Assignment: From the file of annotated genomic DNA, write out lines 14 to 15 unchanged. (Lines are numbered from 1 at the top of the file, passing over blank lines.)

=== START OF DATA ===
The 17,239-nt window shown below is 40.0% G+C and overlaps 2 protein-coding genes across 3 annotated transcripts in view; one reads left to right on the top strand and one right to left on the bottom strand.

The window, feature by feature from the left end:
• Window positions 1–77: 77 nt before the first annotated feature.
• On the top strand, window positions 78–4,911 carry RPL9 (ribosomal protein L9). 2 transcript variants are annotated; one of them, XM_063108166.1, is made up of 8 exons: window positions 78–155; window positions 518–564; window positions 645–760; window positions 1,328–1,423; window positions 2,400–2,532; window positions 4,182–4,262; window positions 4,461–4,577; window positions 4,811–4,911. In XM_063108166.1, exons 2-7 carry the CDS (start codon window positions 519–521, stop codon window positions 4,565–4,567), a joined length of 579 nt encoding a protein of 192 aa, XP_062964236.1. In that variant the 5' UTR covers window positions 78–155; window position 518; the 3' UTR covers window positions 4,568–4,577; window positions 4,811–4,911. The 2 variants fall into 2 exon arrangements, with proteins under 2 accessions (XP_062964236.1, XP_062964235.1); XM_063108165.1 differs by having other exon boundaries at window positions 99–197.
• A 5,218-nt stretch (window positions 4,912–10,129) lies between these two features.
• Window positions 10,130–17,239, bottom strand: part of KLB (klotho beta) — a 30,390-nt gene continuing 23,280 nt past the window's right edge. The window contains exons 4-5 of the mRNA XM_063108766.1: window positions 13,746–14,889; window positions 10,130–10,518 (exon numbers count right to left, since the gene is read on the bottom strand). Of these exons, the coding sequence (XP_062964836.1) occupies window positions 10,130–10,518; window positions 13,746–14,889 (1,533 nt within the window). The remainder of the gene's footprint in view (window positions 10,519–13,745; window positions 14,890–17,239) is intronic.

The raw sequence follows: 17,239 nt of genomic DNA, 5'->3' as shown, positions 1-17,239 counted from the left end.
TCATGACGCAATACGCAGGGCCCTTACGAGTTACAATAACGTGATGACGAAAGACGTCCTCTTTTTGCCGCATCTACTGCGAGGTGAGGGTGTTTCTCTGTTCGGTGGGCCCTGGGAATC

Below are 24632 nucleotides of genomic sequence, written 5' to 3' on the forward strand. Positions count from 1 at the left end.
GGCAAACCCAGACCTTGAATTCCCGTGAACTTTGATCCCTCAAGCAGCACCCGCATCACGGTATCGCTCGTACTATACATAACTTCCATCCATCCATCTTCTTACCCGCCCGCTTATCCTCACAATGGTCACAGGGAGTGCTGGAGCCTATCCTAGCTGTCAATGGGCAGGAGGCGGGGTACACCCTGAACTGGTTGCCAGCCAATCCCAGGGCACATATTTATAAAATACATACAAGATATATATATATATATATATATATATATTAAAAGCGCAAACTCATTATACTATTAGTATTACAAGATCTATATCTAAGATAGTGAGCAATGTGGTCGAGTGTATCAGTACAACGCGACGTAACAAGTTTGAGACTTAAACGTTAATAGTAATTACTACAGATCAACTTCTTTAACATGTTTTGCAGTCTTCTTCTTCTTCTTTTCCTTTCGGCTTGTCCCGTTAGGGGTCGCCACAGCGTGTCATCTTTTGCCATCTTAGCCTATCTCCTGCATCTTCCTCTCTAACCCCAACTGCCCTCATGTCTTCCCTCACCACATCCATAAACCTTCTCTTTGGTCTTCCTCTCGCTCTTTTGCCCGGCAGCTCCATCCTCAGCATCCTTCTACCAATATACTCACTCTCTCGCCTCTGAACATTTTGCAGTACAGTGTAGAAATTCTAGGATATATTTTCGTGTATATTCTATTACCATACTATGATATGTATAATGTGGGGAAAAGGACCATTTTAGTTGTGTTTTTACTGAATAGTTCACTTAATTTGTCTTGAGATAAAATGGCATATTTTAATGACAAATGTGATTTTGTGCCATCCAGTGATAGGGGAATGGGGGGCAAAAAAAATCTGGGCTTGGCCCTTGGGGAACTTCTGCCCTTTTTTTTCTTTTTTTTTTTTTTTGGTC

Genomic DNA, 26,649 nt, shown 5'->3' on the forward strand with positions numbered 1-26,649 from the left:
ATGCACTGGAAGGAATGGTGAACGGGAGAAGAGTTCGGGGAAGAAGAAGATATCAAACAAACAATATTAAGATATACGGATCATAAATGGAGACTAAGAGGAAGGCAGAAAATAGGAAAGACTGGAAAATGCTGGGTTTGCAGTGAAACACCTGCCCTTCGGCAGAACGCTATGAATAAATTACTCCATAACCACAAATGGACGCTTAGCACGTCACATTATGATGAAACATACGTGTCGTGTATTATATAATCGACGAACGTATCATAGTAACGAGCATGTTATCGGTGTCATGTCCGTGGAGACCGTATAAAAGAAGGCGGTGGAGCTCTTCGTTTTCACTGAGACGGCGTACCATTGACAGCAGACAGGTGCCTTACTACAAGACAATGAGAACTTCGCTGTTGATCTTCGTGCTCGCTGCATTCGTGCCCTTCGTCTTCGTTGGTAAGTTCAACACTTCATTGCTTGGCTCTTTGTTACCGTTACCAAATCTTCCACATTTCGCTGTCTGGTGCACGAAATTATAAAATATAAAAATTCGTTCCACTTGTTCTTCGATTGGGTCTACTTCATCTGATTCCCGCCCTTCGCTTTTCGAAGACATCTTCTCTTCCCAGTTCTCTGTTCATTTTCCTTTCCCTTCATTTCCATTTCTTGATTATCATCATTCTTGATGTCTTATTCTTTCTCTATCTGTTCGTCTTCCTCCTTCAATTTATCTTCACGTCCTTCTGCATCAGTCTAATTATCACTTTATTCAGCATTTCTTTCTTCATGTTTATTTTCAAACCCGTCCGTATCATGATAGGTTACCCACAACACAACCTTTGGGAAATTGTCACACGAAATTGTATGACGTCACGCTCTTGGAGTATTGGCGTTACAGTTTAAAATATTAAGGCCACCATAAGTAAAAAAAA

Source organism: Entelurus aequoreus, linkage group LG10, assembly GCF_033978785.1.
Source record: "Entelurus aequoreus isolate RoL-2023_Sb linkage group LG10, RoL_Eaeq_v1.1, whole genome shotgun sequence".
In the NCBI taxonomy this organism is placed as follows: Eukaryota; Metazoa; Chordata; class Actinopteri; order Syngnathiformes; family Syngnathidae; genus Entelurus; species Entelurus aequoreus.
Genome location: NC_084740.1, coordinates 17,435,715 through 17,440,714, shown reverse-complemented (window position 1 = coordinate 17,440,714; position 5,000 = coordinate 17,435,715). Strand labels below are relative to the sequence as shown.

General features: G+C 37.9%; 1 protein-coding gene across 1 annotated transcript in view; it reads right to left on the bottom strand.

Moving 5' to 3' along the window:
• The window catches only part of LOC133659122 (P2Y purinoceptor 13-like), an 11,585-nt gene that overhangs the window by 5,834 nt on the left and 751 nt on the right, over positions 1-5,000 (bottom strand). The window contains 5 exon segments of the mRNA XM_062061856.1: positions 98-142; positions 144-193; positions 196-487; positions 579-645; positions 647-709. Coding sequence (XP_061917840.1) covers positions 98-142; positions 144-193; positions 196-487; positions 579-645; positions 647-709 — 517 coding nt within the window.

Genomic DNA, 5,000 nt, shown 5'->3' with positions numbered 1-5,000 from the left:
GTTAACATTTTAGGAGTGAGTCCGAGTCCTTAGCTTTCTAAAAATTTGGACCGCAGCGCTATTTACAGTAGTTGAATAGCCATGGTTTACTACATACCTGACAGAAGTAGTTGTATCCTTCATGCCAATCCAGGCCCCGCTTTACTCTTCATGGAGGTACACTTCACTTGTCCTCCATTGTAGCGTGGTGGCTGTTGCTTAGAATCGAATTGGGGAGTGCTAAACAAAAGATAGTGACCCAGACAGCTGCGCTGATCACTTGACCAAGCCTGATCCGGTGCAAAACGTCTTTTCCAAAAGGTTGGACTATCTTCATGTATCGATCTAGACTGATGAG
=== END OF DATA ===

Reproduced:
Source record: "Entelurus aequoreus isolate RoL-2023_Sb linkage group LG10, RoL_Eaeq_v1.1, whole genome shotgun sequence".
In the NCBI taxonomy this organism is placed as follows: Eukaryota; Metazoa; Chordata; class Actinopteri; order Syngnathiformes; family Syngnathidae; genus Entelurus; species Entelurus aequoreus.